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From Prison, Sandusky Tries To Hang Onto His Penn State Pension

By Tony Romeo and Todd Quinones

HARRISBURG, Pa. (CBS) -- Convicted child molester Jerry Sandusky spent the morning today seeking to overturn a ruling that denied him his state pension.

State law was changed in 2004 to include sex offenses against students to the list of reasons for which school employees can lose their pensions.

A big question involves whether the law applies to Sandusky, who retired from Penn State in 1999.

Sandusky, testifying via video link from the prison where he is serving a 30-60 year term for child abuse (see related story), said an agreement that detailed terms and perks extended to him after his retirement reflected his choice not pursue more lucrative positions.

"The opportunities that had existed to gain more financially I turned down," Sandusky told the hearing officer, "and as a result, they decided to reward me for my service by this contract."

But an attorney for the State Employees Retirement System attempted to use that agreement to show that Sandusky remained actively connected to Penn State after his retirement from active coaching and after the law was changed in 2004.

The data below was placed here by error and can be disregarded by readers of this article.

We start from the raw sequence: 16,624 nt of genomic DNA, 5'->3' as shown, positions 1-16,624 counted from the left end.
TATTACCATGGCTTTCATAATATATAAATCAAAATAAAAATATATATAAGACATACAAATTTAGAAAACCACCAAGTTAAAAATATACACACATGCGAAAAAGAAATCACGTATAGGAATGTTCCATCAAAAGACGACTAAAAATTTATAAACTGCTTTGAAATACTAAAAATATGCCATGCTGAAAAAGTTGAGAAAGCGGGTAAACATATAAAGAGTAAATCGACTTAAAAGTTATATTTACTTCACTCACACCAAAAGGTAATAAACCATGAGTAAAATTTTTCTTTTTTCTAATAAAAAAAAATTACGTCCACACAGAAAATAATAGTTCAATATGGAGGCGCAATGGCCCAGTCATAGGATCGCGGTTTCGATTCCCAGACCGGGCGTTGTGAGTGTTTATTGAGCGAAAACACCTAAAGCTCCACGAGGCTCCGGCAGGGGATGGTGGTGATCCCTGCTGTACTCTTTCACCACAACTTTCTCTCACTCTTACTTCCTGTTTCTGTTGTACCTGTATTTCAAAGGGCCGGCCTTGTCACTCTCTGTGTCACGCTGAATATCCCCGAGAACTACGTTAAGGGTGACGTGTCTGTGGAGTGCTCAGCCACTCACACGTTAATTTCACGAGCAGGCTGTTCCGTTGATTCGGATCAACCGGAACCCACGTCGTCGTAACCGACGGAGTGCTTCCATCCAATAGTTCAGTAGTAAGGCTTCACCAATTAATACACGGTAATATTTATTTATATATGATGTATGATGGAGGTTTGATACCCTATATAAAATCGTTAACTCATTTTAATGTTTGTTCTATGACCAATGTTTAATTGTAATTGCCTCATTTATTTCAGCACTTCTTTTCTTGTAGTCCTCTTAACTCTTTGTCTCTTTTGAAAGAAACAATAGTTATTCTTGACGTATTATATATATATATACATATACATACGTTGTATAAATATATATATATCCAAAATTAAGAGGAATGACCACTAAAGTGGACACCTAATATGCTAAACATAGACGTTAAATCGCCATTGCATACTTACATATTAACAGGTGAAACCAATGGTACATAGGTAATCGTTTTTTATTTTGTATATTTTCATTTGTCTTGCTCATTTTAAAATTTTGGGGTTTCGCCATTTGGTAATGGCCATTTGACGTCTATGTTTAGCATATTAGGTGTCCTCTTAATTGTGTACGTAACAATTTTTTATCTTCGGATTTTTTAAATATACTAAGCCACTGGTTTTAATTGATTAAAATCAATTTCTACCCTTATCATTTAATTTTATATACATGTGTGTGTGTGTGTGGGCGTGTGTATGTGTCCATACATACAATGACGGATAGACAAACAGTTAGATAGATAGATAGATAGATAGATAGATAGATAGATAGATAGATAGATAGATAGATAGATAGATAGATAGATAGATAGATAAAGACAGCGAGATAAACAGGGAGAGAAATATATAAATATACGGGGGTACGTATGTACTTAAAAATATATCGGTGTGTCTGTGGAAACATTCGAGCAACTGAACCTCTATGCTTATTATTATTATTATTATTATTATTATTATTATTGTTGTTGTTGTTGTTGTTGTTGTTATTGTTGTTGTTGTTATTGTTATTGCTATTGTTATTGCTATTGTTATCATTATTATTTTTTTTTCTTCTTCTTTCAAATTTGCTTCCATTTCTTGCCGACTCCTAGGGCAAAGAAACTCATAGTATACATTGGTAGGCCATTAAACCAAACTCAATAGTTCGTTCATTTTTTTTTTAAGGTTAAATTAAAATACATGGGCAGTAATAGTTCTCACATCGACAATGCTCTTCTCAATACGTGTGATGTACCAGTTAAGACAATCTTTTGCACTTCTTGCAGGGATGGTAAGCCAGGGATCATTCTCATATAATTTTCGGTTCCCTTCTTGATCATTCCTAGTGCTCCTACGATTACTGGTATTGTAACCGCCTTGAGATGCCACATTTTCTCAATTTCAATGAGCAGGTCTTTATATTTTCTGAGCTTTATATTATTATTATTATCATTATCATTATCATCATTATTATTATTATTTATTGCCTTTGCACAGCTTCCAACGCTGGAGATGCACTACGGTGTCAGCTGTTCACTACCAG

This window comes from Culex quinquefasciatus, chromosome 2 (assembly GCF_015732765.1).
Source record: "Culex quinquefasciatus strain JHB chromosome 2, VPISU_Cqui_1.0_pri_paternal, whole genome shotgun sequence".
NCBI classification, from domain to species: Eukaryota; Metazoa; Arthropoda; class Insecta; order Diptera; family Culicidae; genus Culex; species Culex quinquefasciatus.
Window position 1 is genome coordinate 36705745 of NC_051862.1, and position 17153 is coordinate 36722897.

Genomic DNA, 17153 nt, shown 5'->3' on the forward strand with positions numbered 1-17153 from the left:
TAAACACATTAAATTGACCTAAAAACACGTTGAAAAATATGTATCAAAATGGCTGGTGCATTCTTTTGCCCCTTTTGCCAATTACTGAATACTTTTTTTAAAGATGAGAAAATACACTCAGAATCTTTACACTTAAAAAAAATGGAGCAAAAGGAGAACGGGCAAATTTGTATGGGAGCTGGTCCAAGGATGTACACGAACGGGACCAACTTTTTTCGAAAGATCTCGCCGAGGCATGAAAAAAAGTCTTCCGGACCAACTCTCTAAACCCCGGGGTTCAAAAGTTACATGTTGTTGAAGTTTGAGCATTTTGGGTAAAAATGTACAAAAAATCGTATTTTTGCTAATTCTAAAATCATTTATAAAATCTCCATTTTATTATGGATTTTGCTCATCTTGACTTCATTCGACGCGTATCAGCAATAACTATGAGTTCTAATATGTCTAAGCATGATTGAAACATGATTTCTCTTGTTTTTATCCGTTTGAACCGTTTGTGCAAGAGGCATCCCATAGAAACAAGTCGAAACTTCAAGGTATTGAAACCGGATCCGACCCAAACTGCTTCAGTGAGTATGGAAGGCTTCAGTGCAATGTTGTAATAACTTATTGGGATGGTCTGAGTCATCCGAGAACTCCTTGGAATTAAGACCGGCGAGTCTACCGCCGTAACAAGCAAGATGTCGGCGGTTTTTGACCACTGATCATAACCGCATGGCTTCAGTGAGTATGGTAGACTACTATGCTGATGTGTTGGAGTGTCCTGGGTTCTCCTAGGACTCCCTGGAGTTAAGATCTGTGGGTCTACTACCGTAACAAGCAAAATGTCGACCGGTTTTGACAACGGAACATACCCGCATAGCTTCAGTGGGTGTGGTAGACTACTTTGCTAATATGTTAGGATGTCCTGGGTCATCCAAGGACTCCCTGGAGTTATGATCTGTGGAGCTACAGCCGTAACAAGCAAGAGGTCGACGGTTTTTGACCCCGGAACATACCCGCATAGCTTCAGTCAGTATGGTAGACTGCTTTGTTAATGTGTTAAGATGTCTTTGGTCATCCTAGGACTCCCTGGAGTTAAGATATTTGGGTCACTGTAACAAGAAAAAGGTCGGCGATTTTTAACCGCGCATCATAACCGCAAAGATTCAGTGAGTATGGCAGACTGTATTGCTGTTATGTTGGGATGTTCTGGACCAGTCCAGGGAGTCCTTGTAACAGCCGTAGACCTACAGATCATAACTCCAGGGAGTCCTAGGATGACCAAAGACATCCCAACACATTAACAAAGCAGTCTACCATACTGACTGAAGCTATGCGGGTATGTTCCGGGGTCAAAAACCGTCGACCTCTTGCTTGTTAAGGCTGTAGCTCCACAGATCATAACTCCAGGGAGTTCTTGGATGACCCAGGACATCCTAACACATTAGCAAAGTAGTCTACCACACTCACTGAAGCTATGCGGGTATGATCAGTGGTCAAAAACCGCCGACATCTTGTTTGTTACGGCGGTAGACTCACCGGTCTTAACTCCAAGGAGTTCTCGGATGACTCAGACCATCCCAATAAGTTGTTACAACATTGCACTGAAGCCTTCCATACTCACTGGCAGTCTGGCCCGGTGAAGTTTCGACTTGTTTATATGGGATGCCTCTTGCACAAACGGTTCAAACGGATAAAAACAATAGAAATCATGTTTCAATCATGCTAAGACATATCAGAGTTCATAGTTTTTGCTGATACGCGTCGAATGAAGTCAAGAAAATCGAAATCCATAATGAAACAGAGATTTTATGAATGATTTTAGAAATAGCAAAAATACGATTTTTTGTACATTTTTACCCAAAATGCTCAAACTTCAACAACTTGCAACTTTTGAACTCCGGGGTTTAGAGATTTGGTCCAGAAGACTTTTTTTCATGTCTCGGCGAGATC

Lawyers argued that it was through "The Second Mile" that Sandusky abused two of his victims after 2004, which is when the law justifying the forfeiture of pensions was amended to include sex crimes.

However, Sandusky's lawyer argued that when he retired from coaching in 1999 he was no longer a Penn State employee.

Sandusky says, "My primary purpose was to help young people."

A final ruling is still weeks away and no matter the outcome it can still be appealed to another court.

Sandusky is waiting to hear if the state Supreme Court will hear his appeal to his criminal conviction.

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